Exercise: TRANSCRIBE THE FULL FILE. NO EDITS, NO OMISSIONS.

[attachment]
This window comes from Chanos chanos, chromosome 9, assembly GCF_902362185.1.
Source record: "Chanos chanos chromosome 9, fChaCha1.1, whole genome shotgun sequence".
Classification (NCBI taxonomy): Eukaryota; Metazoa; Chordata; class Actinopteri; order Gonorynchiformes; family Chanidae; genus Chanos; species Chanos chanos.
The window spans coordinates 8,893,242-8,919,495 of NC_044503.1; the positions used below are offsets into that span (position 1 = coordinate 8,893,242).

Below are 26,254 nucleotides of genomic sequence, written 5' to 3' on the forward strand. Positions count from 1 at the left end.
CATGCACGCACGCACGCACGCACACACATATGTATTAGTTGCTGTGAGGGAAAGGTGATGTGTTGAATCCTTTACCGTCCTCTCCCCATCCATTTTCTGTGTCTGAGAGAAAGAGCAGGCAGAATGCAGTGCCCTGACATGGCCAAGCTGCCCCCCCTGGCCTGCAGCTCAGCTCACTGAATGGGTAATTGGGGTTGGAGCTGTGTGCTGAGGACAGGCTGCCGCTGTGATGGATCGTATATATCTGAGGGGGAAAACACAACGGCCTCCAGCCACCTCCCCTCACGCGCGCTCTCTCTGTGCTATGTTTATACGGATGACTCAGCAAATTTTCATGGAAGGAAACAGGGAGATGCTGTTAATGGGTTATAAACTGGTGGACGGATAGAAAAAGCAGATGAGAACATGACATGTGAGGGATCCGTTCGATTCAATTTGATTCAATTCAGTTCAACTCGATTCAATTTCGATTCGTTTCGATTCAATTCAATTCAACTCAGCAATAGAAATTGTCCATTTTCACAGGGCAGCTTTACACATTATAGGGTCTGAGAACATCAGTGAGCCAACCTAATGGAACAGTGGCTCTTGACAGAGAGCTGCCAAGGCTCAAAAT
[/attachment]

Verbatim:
This window comes from Chanos chanos, chromosome 9, assembly GCF_902362185.1.
Source record: "Chanos chanos chromosome 9, fChaCha1.1, whole genome shotgun sequence".
Classification (NCBI taxonomy): Eukaryota; Metazoa; Chordata; class Actinopteri; order Gonorynchiformes; family Chanidae; genus Chanos; species Chanos chanos.
The window spans coordinates 8,893,242-8,919,495 of NC_044503.1; the positions used below are offsets into that span (position 1 = coordinate 8,893,242).

Below are 26,254 nucleotides of genomic sequence, written 5' to 3' on the forward strand. Positions count from 1 at the left end.
CATGCACGCACGCACGCACGCACACACATATGTATTAGTTGCTGTGAGGGAAAGGTGATGTGTTGAATCCTTTACCGTCCTCTCCCCATCCATTTTCTGTGTCTGAGAGAAAGAGCAGGCAGAATGCAGTGCCCTGACATGGCCAAGCTGCCCCCCCTGGCCTGCAGCTCAGCTCACTGAATGGGTAATTGGGGTTGGAGCTGTGTGCTGAGGACAGGCTGCCGCTGTGATGGATCGTATATATCTGAGGGGGAAAACACAACGGCCTCCAGCCACCTCCCCTCACGCGCGCTCTCTCTGTGCTATGTTTATACGGATGACTCAGCAAATTTTCATGGAAGGAAACAGGGAGATGCTGTTAATGGGTTATAAACTGGTGGACGGATAGAAAAAGCAGATGAGAACATGACATGTGAGGGATCCGTTCGATTCAATTTGATTCAATTCAGTTCAACTCGATTCAATTTCGATTCGTTTCGATTCAATTCAATTCAACTCAGCAATAGAAATTGTCCATTTTCACAGGGCAGCTTTACACATTATAGGGTCTGAGAACATCAGTGAGCCAACCTAATGGAACAGTGGCTCTTGACAGAGAGCTGCCAAGGCTCAAAAT